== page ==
You probably don’t need an economist to tell you that you are working longer hours, either at the workplace, at home, or “on the go.” Our digitally enabled economy may free us from the physicality of an office, but it does not liberate us from the pressures of work.
Robert Samuelson, a columnist for the Washington Post, cites a study by economists Edward E. Leamer and J. Rodrigo Fuentes in a paper for the National Bureau of Economic Research. Samuelson reports, “Between 1980 and 2016, the annual average number of working hours for employees with advanced degrees rose from 1,930 to 2,109, an increase of 9 percent. The gain for those with just bachelor’s degrees was 7 percent, from 1,872 hours (1980) to 2,009 hours (2016).”
In return, according to a study, incomes between 1980 and 2016 did rise. Samuelson reports, “From 1980 to 2016, the average increase in wages for those with advanced degrees was 41 percent, from $67,349 to $94,967. The gain for college graduates was 17 percent, from $56,262 to $65,865.”
By contrast, hours for less-educated workers did not noticbly increase, and consequently, their incomes decreased.
No real surprise, so what can be done about it?
For some employees, nothing. Many professionals equate work with self-worth. The more they work, the more they feel successful and empowered. But is there a breaking point at which too many hours are diminishing any self-satisfaction?
Indeed. It’s called burnout, which leads not only to less job satisfaction but lower productivity because when you are mentally depleted, you are less able to do produce efficiently. Fatigue is a form of impairment.
Working longer hours may be perceived as a choice, and in theory it is, but if you want to maintain your position, its status and its income, long hours are mandatory. There are, however, things you can do to facilitate a better work environment, at least for yourself.
Abraham Lincoln, the one-time rail-splitter turned lawyer-president, has been quoted as saying, “If I had eight hours to chop down a tree, I’d spend six hours sharpening my ax.” The message is to prepare for work by planning for it. And so here are some suggestions for working more intentionally.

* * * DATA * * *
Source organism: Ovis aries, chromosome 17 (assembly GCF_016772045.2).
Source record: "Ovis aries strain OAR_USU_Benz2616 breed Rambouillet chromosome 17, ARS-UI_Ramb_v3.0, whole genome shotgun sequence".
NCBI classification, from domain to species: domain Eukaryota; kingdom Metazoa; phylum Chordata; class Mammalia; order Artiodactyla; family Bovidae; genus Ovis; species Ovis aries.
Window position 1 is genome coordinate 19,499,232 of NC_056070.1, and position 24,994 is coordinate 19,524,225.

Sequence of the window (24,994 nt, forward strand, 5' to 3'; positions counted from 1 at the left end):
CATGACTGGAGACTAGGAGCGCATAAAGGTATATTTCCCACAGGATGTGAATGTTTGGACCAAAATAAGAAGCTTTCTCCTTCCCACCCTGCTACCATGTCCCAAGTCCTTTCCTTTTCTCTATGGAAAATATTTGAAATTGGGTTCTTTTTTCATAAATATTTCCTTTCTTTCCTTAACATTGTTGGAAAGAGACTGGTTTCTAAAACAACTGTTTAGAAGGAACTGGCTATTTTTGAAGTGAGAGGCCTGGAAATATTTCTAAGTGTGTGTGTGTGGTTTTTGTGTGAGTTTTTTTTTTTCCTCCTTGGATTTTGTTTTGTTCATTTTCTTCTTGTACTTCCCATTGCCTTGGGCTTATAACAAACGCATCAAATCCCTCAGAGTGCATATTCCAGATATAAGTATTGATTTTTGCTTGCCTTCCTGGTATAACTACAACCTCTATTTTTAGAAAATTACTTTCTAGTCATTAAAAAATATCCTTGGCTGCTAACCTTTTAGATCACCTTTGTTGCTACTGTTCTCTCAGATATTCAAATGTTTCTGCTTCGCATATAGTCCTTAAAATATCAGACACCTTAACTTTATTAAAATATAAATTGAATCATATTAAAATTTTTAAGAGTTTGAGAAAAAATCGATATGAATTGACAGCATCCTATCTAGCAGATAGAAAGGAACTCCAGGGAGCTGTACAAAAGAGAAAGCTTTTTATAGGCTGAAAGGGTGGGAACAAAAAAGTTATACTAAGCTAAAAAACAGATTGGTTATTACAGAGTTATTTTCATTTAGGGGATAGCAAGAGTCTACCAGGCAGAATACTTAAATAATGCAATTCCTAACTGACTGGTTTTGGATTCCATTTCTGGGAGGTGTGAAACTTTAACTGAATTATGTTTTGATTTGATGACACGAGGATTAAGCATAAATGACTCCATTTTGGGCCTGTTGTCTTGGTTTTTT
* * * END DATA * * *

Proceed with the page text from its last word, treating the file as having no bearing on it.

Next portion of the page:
Know your limits
Yes, you can work 80 hours a week, but should you? Find ways to minimize your to-do list by separating what is urgent from what is not. Optimize your time by focusing on what’s important rather than what you think is essential. Itemize things you can stop doing immediately without affecting your performance.
My therapist colleague Donald Altman advises stepping away from your desk or your laptop to partake in a “Stress Pause.” Breathe from your diaphragm. Feel your physical presence. Look at what’s happening around you. Take a break by taking a walk, chatting with a friend or thinking of something else to do. Then go back to work. You will feel more refreshed.
Invest in yourself
Do things that make you better at what you do at work and in life. For example, support your colleagues. Exercise regularly. Eat healthily. Engage fully with your family. Make time for friends. Pursue your hobbies. Consider these practices as investments in a better you.
Work is what you make of it. The challenge is to enjoy what you do so that work is not a chore but a reward. Likewise, so too is unhooking from work so that you can enjoy your family, your friends and your community.
John Baldoni is an internationally recognized leadership educator and executive coach. In 2018, Trust Across America honored him with a Lifetime Achievement Award in Trust. Also in 2018, Inc.com named Baldoni a Top 100 Leadership Speaker. In 2019, Global Gurus ranked him No. 9 on its list of top 30 global experts, a list he has been on since 2007. In 2014, Inc.com named Baldoni to its list of top 50 leadership experts. Baldoni is the author of 14 books, including“MOXIE: The Secret to Bold and Gutsy Leadership” and his newest, “GRACE: A Leader’s Guide to a Better Us.” Learn more about why he wrote “GRACE” in this short video.
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